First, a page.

27 active cases in the Campbellton area
There are currently 27 active cases of COVD-19 in the Campbellton area, according to Public Health. And two other cases outside of zone 5.
Of the 164 confirmed cases, 133 people have recovered. Twelve people have recovered since the first case in the Campbellton cluster was reported on May 21.
There were two deaths at Manoir de la Vallée in Atholville this month. Four patients are hospitalized, one of whom is in an intensive care unit.
The cluster started after a doctor went to Quebec for personal reasons and did not become self-isolated after he returned home.
On Wednesday, 38,714 tests were carried out.
“It is important to understand that COVID-19, like many other chronic diseases, has not affected everyone the same,” said Dr. Jennifer Russell, chief medical officer of health for New Brunswick, in a statement. Brunswick.
“Due to societal factors, certain populations are much more sensitive and affected by this disease and by the public health measures put in place to try to prevent the spread of the virus. With regard to COVID-19, we are all only safe as members of our community who are most at risk; we are all in the same boat. ”
Closure of Campbellton ER “a tough decision”
Ten health workers at the Campbellton Regional Hospital were diagnosed with COVID-19.
The emergency room at the Campbellton Regional Hospital has been closed until further notice due to the spread of the disease in the area, according to Vitalité Health Network.
Hospital visits are also prohibited and all non-emergency services are also canceled until further notice.
Gilles Lanteigne, president and CEO of Vitalité Health Network, said at a press conference on Wednesday that it was difficult to close the emergency room, but necessary to protect people living in the county. from Restigouche.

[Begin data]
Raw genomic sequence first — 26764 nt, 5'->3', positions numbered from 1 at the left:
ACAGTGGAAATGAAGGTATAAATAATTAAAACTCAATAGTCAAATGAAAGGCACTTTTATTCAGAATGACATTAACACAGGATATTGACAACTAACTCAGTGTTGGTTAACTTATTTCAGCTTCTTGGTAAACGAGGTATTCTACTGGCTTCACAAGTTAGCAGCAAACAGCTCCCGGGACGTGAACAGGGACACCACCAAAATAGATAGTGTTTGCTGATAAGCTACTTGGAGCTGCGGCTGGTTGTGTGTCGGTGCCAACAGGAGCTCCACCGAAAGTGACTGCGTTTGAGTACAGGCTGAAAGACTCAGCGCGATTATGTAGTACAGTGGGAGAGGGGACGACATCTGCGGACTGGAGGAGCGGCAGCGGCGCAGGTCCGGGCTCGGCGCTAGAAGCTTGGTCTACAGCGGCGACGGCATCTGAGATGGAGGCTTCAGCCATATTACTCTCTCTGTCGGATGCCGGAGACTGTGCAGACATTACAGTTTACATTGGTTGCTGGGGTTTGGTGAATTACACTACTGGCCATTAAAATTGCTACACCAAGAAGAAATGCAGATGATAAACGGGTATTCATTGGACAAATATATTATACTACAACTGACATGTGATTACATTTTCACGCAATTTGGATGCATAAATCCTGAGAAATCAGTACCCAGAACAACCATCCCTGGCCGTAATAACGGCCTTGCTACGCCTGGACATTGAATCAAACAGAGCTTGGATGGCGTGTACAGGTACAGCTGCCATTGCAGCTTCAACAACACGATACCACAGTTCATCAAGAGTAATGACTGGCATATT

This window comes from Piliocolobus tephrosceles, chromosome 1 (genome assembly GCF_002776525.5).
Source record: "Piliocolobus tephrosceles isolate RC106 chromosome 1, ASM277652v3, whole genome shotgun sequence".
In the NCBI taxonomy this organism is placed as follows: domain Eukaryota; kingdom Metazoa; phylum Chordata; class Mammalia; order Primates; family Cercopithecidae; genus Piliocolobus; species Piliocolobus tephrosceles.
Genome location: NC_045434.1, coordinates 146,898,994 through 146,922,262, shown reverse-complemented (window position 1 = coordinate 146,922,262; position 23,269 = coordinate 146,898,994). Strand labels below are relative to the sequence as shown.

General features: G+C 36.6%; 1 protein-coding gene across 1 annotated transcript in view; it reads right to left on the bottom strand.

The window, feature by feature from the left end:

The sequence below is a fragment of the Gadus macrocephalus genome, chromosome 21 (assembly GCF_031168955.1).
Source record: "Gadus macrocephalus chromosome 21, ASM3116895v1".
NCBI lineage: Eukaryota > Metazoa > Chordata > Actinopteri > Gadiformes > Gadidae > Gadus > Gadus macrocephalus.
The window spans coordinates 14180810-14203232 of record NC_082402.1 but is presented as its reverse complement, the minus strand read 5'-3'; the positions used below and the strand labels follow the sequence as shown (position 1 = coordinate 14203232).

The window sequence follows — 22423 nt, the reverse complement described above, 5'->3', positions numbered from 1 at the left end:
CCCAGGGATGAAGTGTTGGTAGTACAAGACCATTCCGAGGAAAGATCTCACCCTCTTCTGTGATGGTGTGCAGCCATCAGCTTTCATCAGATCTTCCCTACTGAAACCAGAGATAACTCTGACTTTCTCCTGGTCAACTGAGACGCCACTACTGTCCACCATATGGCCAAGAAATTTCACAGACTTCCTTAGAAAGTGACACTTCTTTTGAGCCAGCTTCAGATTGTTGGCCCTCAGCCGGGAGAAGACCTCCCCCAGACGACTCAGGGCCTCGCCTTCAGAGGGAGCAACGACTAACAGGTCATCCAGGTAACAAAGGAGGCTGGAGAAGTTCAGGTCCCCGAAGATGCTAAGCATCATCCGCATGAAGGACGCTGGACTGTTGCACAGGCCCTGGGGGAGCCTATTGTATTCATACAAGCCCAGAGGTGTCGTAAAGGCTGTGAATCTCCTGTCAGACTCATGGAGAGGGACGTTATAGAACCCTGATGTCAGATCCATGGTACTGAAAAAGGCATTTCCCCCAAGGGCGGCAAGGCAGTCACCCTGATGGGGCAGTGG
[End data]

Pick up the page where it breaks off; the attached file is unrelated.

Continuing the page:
“We are in a cluster situation and we had to do something,” said Lanteigne in French.
In case of an emergency, residents of the area are asked to call 911 or contact their family doctor.
Virus transmitted to employees not working on the COVID unit
Lanteigne said the virus has spread to healthcare workers who weren’t working on the COVID-19 unit.
He believes a number of factors have contributed to this, including health care workers taking breaks together throughout their shift.
“Do not be too careful as they should be,” he said.
He said the hospital has put in place health measures to protect the safety of employees from the virus.
“Obviously, this is an area of risk and an area of concern. ”
There was also a possibility that the virus may have been in the area before the workers even knew it was there.
“Healthcare workers are very stressed,” he said. “They are tired. Sometimes they resume their habits and lower their guard. It happens and we have seen it in the Campbellton area. ”
Call for retired employees to help the hospital
In a status report, the Vitality Health Network, the governing body that oversees the Campbellton hospital, said that 711 hospital workers had been screened for respiratory disease since Saturday.
Forty-one employees at Campbellton Hospital are currently self-isolating at home and 31 others are self-isolating as a precaution while waiting for their test results.
Although it is not mandatory, Vitalité asked retired provincial employees to return to work at that time to help with the number of people without work.
What to do in case of symptoms
People with concerns about COVID-19 can do a self-assessment on the government website at gnb.ca.
Public health says symptoms of people with COVID-19 include: fever over 38 ° C, new or worsening chronic cough, sore throat, runny nose, sore throat headache, new onset of fatigue, new onset of muscle pain, diarrhea, loss of taste or smell and difficulty breathing. In children, symptoms also included purple marks on the fingers and toes.
People with two of these symptoms are encouraged to: